Warning: This story contains the name and image of a deceased First Nations person.
Veronica Nelson should have been immediately taken to hospital rather than a cell at a Melbourne women’s prison but a doctor refused, a nurse has told a Victorian coroner.
Veronica was brought into the Dame Phyllis Frost Centre on December 31, 2019, after she was refused bail on suspicion of shoplifting.
The Gunditjmara, Dja Dja Wurrung, Wiradjuri and Yorta Yorta woman died in a cell on January 2, 2020, from complications of Wilkie’s syndrome, in a setting of withdrawal from heroin.
Registered nurse Stephanie Hills, who was involved in Veronica’s first medical assessment on December 31, said she told the doctor Veronica should be hospitalised after finding her blood pressure and heart rate were extremely low.
But Ms Hills told the coroner the doctor refused, responding it was his decision and she was just a nurse.
The registered nurse, who broke down as she gave evidence on Monday, said Veronica could not hold herself upright during the medical assessment, instead slumping over an armrest.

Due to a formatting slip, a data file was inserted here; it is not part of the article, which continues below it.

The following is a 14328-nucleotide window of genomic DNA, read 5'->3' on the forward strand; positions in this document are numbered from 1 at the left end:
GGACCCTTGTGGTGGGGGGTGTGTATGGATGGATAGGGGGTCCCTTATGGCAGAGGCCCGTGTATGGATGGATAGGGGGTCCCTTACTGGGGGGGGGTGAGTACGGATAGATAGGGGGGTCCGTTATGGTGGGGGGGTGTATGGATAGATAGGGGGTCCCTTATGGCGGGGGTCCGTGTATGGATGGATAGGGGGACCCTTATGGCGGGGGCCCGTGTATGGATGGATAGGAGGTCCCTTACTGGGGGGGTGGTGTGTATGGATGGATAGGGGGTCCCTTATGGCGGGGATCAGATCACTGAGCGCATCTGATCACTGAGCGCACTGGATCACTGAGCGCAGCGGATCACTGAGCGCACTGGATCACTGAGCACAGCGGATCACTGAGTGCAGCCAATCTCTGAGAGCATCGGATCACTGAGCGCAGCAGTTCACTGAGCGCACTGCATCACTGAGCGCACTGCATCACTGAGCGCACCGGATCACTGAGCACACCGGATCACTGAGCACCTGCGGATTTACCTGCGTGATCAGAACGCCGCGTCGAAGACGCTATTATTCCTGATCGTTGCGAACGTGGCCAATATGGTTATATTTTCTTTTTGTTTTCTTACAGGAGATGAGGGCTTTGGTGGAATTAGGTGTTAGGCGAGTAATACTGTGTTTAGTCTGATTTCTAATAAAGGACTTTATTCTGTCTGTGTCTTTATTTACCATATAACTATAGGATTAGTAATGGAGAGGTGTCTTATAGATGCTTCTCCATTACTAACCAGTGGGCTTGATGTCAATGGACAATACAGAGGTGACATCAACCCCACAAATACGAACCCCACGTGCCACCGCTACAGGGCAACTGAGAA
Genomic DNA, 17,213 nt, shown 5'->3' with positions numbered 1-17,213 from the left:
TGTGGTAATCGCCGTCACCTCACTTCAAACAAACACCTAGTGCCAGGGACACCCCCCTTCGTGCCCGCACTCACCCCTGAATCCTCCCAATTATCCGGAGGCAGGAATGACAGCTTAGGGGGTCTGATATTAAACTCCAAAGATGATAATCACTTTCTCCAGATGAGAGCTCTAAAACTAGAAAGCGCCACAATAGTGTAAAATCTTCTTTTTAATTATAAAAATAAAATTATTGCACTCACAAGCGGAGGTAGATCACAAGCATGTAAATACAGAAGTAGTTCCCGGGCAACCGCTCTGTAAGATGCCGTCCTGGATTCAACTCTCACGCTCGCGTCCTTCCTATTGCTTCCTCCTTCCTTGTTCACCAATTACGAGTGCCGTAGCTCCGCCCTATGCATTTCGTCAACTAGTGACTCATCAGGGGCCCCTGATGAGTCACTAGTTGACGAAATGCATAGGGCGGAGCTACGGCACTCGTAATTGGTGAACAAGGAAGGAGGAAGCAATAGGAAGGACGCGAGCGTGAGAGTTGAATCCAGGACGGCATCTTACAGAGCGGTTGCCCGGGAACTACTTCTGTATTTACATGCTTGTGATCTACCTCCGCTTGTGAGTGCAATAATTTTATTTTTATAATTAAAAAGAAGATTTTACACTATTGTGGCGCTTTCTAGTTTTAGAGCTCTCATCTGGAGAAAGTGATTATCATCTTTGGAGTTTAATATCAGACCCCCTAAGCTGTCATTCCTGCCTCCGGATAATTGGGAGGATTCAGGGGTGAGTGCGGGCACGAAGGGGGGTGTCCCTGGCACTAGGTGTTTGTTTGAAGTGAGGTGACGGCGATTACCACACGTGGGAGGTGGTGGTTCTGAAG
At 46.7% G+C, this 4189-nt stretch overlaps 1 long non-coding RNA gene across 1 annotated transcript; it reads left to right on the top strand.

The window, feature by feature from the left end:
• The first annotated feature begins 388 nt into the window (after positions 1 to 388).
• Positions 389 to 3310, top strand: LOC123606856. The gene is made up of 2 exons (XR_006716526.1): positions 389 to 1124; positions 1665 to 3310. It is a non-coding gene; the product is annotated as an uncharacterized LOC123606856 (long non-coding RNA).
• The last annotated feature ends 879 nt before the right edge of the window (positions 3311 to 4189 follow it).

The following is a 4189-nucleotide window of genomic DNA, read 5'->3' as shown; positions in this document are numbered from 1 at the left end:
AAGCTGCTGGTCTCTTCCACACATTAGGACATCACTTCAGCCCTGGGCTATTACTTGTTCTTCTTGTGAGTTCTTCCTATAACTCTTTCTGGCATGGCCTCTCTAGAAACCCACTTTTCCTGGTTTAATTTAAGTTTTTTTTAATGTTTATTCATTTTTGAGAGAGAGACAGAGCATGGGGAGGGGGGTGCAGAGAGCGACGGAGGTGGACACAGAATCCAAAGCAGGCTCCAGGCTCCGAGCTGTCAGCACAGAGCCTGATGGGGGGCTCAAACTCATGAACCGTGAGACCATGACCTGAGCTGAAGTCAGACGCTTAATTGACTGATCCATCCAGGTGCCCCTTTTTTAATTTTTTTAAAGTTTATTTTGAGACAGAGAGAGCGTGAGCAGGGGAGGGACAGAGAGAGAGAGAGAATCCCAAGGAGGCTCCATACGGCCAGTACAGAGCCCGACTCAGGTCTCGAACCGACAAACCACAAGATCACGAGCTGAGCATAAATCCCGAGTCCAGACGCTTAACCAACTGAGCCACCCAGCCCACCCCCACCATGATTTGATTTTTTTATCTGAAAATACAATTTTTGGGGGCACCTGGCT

Veronica also appeared confused, not alert, and she could not answer many of the questions, Ms Hills said.
While most medical assessments of new prisoners last 30 to 45 minutes, the court heard Veronica’s consultation took about 15 minutes.
The doctor did not check Veronica’s lungs, heart or abdomen, Ms Hills said, despite the assessments being common practice.
Ms Hills told the coroner she did not believe Veronica was adequately assessed.
“I made my concerns clear but I was put back in my place,” she told the court.
“At the end of the day, it’s the doctor’s decision.”
Evidence in the inquest will continue on Tuesday.
The hearing, which is expected to run for five weeks, is examining the adequacy of prison healthcare, the impact of Veronica’s Aboriginality in her death, and Victorian bail laws.